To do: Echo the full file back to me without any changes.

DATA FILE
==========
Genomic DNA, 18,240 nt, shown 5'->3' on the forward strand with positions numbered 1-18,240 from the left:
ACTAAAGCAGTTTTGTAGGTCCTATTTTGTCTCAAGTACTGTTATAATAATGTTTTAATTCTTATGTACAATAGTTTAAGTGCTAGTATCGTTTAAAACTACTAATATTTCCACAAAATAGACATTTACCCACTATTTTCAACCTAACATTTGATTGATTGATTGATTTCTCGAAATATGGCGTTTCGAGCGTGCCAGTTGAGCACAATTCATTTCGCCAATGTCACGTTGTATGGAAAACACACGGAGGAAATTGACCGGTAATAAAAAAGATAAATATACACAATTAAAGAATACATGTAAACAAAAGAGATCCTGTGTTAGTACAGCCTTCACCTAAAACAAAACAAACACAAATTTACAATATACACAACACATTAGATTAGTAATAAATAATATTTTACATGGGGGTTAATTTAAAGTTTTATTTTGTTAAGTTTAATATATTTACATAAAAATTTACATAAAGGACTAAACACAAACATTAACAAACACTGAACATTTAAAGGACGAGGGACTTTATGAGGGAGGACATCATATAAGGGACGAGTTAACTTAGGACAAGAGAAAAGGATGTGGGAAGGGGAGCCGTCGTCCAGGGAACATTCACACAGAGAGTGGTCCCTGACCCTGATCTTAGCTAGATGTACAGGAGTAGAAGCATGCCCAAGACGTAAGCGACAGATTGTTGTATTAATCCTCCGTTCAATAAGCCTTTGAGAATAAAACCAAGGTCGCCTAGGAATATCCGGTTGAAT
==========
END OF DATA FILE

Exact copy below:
Genomic DNA, 18,240 nt, shown 5'->3' on the forward strand with positions numbered 1-18,240 from the left:
ACTAAAGCAGTTTTGTAGGTCCTATTTTGTCTCAAGTACTGTTATAATAATGTTTTAATTCTTATGTACAATAGTTTAAGTGCTAGTATCGTTTAAAACTACTAATATTTCCACAAAATAGACATTTACCCACTATTTTCAACCTAACATTTGATTGATTGATTGATTTCTCGAAATATGGCGTTTCGAGCGTGCCAGTTGAGCACAATTCATTTCGCCAATGTCACGTTGTATGGAAAACACACGGAGGAAATTGACCGGTAATAAAAAAGATAAATATACACAATTAAAGAATACATGTAAACAAAAGAGATCCTGTGTTAGTACAGCCTTCACCTAAAACAAAACAAACACAAATTTACAATATACACAACACATTAGATTAGTAATAAATAATATTTTACATGGGGGTTAATTTAAAGTTTTATTTTGTTAAGTTTAATATATTTACATAAAAATTTACATAAAGGACTAAACACAAACATTAACAAACACTGAACATTTAAAGGACGAGGGACTTTATGAGGGAGGACATCATATAAGGGACGAGTTAACTTAGGACAAGAGAAAAGGATGTGGGAAGGGGAGCCGTCGTCCAGGGAACATTCACACAGAGAGTGGTCCCTGACCCTGATCTTAGCTAGATGTACAGGAGTAGAAGCATGCCCAAGACGTAAGCGACAGATTGTTGTATTAATCCTCCGTTCAATAAGCCTTTGAGAATAAAACCAAGGTCGCCTAGGAATATCCGGTTGAAT